Base builtin tools make and transform data object layers (dols).


Keywords
storage, interface
License
MIT
Install
pip install dol==0.1.40

Documentation

dol

Base builtin tools make and transform data object layers (dols).

The package is light-weight: Pure python; not third-party dependencies.

To install: pip install dol

Documentation here

Note: This project started as py2store. dol is the core of py2store has now been factored out and many of the specialized data object layers moved to separate packages. py2store is acting more as an aggregator package -- a shoping mall where you can quickly access many (but not all) functionalities that use dol.

It's advised to use dol (and/or its specialized spin-off packages) directly when the core functionality is all you need.

A few highlights of py2store's README

What is this?

Storage CRUD how and where you want it.

List, read, write, and delete data in a structured data source/target, as if manipulating simple python builtins (dicts, lists), or through the interface you want to interact with, with configuration or physical particularities out of the way. Also, being able to change these particularities without having to change the business-logic code.

If you're not a "read from top to bottom" kinda person, here are some tips: Quick peek will show you a simple example of how it looks and feels. Use cases will give you an idea of how py2store can be useful to you, if at all.

The section with the best bang for the buck is probably remove (much of the) data access entropy. It will give you simple (but real) examples of how to use py2store tooling to bend your interface with data to your will.

How it works will give you a sense of how it works. More examples will give you a taste of how you can adapt the three main aspects of storage (persistence, serialization, and indexing) to your needs.

Install it (e.g. pip install py2store).

Quick peek

Think of type of storage you want to use and just go ahead, like you're using a dict. Here's an example for local storage (you must you string keys only here).

>>> from py2store import QuickStore
>>>
>>> store = QuickStore()  # will print what (tmp) rootdir it is choosing
>>> # Write something and then read it out again
>>> store['foo'] = 'baz'
>>> 'foo' in store  # do you have the key 'foo' in your store?
True
>>> store['foo']  # what is the value for 'foo'?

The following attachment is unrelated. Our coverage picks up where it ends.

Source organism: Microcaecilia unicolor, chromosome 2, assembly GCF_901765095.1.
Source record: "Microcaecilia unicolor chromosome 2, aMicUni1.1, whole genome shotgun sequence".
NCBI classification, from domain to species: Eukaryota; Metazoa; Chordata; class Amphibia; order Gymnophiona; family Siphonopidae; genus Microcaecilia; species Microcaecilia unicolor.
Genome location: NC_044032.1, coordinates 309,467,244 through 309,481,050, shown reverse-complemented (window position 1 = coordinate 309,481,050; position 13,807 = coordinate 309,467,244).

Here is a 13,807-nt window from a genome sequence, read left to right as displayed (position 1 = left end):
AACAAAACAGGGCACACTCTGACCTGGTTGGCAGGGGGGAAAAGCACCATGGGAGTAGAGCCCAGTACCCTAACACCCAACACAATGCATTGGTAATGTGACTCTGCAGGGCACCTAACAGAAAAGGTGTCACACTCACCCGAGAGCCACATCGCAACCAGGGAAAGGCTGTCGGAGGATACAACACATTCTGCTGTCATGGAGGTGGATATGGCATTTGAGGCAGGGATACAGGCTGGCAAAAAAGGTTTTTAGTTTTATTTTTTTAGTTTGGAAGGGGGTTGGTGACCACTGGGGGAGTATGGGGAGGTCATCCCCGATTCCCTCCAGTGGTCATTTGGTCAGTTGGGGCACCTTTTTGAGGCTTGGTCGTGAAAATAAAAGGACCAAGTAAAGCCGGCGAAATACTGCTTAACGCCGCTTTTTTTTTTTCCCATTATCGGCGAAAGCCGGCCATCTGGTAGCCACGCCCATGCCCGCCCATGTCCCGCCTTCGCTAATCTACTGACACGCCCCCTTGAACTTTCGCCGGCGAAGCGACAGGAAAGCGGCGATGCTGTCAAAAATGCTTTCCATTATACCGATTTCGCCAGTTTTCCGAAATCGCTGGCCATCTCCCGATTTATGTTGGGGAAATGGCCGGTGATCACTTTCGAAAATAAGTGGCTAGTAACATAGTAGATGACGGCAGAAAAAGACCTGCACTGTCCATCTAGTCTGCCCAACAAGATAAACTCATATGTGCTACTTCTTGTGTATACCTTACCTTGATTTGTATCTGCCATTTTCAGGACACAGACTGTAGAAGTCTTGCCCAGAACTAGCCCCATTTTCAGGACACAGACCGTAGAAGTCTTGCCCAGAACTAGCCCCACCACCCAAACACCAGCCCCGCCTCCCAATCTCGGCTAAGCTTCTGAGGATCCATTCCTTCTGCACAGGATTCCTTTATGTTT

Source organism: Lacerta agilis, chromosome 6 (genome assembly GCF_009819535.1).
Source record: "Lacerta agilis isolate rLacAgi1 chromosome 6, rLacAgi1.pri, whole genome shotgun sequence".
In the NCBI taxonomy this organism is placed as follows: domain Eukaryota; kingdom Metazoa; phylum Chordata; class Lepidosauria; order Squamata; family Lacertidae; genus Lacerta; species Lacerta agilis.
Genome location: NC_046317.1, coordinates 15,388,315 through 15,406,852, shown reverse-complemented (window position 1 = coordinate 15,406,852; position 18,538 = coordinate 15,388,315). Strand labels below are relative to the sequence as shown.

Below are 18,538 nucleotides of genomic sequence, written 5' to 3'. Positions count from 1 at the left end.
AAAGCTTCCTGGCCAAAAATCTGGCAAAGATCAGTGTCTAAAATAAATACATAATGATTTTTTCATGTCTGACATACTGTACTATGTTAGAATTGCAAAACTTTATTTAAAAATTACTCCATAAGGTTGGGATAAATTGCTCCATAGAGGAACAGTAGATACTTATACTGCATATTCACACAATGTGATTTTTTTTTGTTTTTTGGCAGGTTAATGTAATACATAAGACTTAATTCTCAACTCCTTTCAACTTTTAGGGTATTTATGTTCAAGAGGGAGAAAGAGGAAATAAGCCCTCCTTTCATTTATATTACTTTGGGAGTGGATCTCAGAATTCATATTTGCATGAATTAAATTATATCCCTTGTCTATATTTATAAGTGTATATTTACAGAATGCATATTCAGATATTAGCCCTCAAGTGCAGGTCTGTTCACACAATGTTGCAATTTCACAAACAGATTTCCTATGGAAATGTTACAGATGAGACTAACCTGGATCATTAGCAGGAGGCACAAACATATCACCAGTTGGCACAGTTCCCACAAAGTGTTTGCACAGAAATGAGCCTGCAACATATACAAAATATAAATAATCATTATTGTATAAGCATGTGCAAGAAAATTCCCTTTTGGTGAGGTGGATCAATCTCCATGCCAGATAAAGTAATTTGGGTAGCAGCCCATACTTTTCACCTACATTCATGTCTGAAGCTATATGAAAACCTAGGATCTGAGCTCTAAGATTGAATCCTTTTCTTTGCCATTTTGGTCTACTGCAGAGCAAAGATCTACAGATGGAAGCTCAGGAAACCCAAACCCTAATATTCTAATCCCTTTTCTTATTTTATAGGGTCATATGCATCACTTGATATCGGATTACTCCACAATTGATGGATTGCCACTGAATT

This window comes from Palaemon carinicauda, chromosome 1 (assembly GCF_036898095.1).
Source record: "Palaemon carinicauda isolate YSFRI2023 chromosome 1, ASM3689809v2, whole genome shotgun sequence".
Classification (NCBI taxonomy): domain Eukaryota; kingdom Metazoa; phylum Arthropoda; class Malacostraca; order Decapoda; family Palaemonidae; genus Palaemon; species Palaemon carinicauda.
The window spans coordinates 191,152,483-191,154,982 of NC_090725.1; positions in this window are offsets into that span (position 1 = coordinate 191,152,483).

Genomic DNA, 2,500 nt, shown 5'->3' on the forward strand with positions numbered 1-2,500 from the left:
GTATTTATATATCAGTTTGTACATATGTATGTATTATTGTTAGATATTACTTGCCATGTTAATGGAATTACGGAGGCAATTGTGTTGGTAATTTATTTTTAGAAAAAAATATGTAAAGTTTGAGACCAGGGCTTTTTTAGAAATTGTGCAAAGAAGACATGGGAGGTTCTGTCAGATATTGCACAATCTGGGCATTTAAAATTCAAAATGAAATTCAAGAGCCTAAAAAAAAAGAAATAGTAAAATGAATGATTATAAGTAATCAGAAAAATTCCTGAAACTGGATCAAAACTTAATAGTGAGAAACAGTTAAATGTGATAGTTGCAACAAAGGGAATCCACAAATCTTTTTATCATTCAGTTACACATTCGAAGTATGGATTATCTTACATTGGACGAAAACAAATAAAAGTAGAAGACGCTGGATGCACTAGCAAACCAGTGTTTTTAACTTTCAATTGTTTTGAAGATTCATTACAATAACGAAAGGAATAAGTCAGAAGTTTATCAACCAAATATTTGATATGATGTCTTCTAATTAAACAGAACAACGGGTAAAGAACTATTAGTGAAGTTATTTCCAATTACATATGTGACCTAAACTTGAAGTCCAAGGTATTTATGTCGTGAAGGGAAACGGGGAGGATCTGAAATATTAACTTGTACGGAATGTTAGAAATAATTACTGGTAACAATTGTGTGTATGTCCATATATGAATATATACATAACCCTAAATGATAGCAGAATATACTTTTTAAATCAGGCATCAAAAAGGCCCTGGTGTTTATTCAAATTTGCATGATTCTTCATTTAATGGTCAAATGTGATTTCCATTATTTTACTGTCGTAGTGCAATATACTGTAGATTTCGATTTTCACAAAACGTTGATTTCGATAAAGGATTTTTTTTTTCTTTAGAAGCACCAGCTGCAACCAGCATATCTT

'baz'
>>>
>>> # Okay, it behaves like a dict, but go have a look in your file system,  
>>> # and see that there is now a file in the rootdir, named 'foo'!
>>> 
>>> # Write something more complicated
>>> store['hello/world'] = [1, 'flew', {'over': 'a', "cuckoo's": map}]
>>> stored_val = store['hello/world']
>>> stored_val == [1, 'flew', {'over': 'a', "cuckoo's": map}]  # was it retrieved correctly?
True
>>>
>>> # how many items do you have now?
>>> assert len(store) >= 2  # can't be sure there were no elements before, so can't assert == 2
>>> 
>>> # delete the stuff you've written
>>> del store['foo']
>>> del store['hello/world']

QuickStore will by default store things in local files, using pickle as the serializer. If a root directory is not specified, it will use a tmp directory it will create (the first time you try to store something) It will create any directories that need to be created to satisfy any/key/that/contains/slashes. Of course, everything is configurable.

A list of stores for various uses

py2store provides tools to create the dict-like interface to data you need. If you want to just use existing interfaces, build on it, or find examples of how to make such interfaces, check out the ever-growing list of py2store-using projects:

  • mongodol: For MongoDB
  • hear: Read/write audio data flexibly.
  • tabled: Data as pandas.DataFrame from various sources
  • msword: Simple mapping view to docx (Word Doc) elements
  • sshdol: Remote (ssh) files access
  • haggle: Easily search, download, and use kaggle datasets.
  • pyckup: Grab data simply and define protocols for others to do the same.
  • hubcap: Dict-like interface to github.
  • graze: Cache the internet.
  • grub: A ridiculously simple search engine maker.

Just for fun projects:

  • cult: Religious texts search engine. 18mn application of grub.
  • laugh: A (py2store-based) joke finder.

Use cases

Interfacing reads